Pedagogical Project “The Joy of Reading”
A Birthday Remembered
A good way to repay a kindness shown is to pass it on.
As a child growing up in the Ozark Mountains of Missouri in the 1930s, I didn’t know we were poor—in fact, at the age of four, I really didn’t know what poor was.
But I did know I was getting tired of eating oatmeal and being cold.
One day we heard a sharp, loud knock at the door. I clung to my mother’s skirt as she opened the door to what appeared to be a giant in overalls. His face was weatherworn, and his hair was long and poorly cut. His eyes were sharp and piercing.
“You Leonard Presson’s woman?” It was more a demand for information than a question.
“Yes,” Mother’s voice was shallow and frightened. “But he’s off hunting.”
The giant turned and waved to two boys in a wagon pulled close to the door. “Well, we know y’all didn’t get home from out West soon enough to put in a crop, so we brung you food to tide you over.”
While he talked, the boys unloaded sacks of flour, grain, sugar, canned food of several varieties and smoked meat. Mother picked me up and stood against the wall. “We can’t pay . . .” she began.
“You been gone a long time, Mrs. Eva.” His stern face softened. “These is bad times—people comin’ home ‘cause they lost everything in the crash.” He waved the boys back to the now-empty wagon. “Be sure you’re in church come Sunday.” He swung into the wagon and picked up the reins. “You’ll be helpin’ feed others next winter.” Something resembling a smile split his somber face. “We hill people take care of our own.”
That night we feasted, and on Sunday we were in church. My parents were greeted warmly by people I was yet to know.
Winter passed, and in the spring the hills and valleys that made up my world came alive with the promise of new life. Crops were planted and carefully tended. All summer we canned and preserved fruits and vegetables. The fall harvest was more than abundant.
On a bleak December day that was my fifth birthday, my father and two brothers loaded our wagon, and we all climbed up and drove to what had been an abandoned house across the valley. I sat bundled in blankets and boots next to Mother. “This is the most important birthday present you will ever get,” she whispered. “I pray one day you’ll remember it.”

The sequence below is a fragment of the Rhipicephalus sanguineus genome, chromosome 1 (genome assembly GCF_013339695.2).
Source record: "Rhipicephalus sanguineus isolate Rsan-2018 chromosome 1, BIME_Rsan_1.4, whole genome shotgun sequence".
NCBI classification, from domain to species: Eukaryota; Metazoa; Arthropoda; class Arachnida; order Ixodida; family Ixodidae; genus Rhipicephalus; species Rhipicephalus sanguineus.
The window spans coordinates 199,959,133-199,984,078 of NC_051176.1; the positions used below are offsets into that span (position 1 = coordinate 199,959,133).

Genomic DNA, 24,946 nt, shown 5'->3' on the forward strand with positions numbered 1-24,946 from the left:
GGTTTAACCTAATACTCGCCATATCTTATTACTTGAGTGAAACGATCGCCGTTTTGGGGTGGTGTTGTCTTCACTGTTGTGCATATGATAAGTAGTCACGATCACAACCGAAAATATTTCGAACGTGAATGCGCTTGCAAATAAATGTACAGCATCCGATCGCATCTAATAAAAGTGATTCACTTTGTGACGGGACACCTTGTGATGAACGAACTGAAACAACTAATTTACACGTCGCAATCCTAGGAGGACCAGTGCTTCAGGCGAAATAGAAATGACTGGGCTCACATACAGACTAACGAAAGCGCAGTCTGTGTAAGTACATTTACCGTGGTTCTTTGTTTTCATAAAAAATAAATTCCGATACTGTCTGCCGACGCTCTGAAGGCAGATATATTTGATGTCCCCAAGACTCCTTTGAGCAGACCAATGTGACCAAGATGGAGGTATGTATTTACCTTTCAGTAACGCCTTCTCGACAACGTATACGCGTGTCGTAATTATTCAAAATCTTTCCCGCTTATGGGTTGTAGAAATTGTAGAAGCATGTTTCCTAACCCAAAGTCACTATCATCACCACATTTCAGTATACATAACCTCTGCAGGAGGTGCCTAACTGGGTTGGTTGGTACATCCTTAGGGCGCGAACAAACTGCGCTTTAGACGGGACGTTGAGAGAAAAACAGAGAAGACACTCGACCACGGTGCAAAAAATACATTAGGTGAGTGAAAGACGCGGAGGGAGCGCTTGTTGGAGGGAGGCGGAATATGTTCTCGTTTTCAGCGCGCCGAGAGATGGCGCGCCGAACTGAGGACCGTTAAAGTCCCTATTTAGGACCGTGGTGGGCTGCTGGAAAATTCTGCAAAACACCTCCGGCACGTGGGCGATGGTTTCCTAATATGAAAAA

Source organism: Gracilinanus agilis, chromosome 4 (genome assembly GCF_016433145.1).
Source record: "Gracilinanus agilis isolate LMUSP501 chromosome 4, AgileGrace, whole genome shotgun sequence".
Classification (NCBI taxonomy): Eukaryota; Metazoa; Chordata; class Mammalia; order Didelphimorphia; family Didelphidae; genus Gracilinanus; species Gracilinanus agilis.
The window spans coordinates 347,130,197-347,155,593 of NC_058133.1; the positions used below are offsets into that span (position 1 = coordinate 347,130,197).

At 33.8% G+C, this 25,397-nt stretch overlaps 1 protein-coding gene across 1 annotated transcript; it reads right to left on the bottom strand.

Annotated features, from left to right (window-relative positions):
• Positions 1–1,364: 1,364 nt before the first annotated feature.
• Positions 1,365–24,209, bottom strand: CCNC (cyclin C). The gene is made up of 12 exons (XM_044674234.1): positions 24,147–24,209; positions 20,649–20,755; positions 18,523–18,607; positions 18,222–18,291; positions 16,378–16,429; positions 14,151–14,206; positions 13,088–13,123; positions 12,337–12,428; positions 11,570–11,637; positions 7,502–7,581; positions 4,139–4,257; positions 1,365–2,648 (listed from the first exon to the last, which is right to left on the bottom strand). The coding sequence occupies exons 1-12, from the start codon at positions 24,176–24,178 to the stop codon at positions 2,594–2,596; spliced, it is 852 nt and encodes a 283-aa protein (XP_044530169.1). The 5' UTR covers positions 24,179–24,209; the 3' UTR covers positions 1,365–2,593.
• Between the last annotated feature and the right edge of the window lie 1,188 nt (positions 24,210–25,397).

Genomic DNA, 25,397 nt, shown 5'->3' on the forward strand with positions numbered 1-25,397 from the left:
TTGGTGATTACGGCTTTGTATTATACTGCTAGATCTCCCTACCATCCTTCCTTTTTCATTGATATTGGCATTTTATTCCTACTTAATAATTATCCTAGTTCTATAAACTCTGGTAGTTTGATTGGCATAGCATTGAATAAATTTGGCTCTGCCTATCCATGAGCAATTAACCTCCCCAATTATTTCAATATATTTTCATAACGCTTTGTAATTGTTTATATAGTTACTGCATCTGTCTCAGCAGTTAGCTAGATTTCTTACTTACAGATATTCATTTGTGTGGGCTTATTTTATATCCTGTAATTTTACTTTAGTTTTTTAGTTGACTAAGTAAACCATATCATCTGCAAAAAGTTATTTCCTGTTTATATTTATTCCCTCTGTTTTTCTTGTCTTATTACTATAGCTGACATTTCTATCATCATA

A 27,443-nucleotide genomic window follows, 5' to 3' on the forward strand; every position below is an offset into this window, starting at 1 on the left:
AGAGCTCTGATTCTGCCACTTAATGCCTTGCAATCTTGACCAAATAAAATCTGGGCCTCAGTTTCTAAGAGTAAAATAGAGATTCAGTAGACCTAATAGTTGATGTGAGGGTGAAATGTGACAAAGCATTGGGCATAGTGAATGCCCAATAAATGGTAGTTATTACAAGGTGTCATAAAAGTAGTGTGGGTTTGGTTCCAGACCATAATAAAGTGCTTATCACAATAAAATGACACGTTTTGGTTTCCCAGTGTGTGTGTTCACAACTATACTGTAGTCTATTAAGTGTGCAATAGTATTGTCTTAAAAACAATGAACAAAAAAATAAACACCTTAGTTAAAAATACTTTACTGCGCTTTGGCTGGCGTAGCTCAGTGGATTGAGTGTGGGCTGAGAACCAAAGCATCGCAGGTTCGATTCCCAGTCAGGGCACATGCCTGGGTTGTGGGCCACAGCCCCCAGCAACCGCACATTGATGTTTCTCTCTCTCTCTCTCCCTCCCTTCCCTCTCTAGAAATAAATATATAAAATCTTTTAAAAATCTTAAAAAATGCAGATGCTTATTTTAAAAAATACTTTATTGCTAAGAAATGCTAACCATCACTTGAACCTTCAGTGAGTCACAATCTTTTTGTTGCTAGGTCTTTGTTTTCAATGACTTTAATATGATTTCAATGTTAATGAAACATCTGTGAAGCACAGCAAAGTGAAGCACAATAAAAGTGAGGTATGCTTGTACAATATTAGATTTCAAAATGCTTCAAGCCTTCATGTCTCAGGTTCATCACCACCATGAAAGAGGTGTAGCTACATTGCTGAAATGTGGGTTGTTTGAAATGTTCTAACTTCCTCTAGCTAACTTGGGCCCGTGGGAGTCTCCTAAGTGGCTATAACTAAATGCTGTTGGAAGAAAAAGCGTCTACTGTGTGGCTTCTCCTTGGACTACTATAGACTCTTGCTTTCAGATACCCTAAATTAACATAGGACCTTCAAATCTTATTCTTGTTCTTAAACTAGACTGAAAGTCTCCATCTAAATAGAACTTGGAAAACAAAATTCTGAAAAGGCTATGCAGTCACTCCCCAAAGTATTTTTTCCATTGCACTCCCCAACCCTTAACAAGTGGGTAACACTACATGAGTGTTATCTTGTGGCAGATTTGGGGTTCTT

From my vantage high on the wagon seat, I watched my own father and brothers reenact the same scenario that I had seen from the safety of my mother’s arms a year earlier. I wanted to jump down and run to the children I watched clinging to their own mother’s skirts as I had done. That night in my childish prayer of “Now I lay me down to sleep,” I had a feeling of warmth; for what reason I did not know. But in my heart I could see those children, and I knew they slept well—and so did I.
Time passed slowly for a little girl growing up in the hills of southern Missouri in the early 1930s. As I grew older, I helped prepare the food that was taken by wagon to families who had come home to escape the paralyzing hardship of the Depression. I even met the “giant” who had come to our door that cold winter day. He was the father of the girl who was to become “my very bestest friend.” Even after we grew up and left the mountains to make our lives in the city, we corresponded and often met at family reunions in the Ozarks.
My mother was right. On my fifth birthday I received the most important birthday present ever. I’ve never forgotten the kindness and generosity of the simple but profound people who believed that they were indeed their brother’s keeper.
Mother’s prayer has also been answered—many times. For the past six decades, no matter where or how I celebrate each December 4, my birthday theme has been that act of kindness I witnessed on my fifth birthday. It has truly been a birthday remembered.
Jack Canfield, Victor Hansen, et al.
Chicken Soup for the Golden Soul:
Heartwarming Stories for People 60 and Over
Florida, Health Communications, Inc., 2000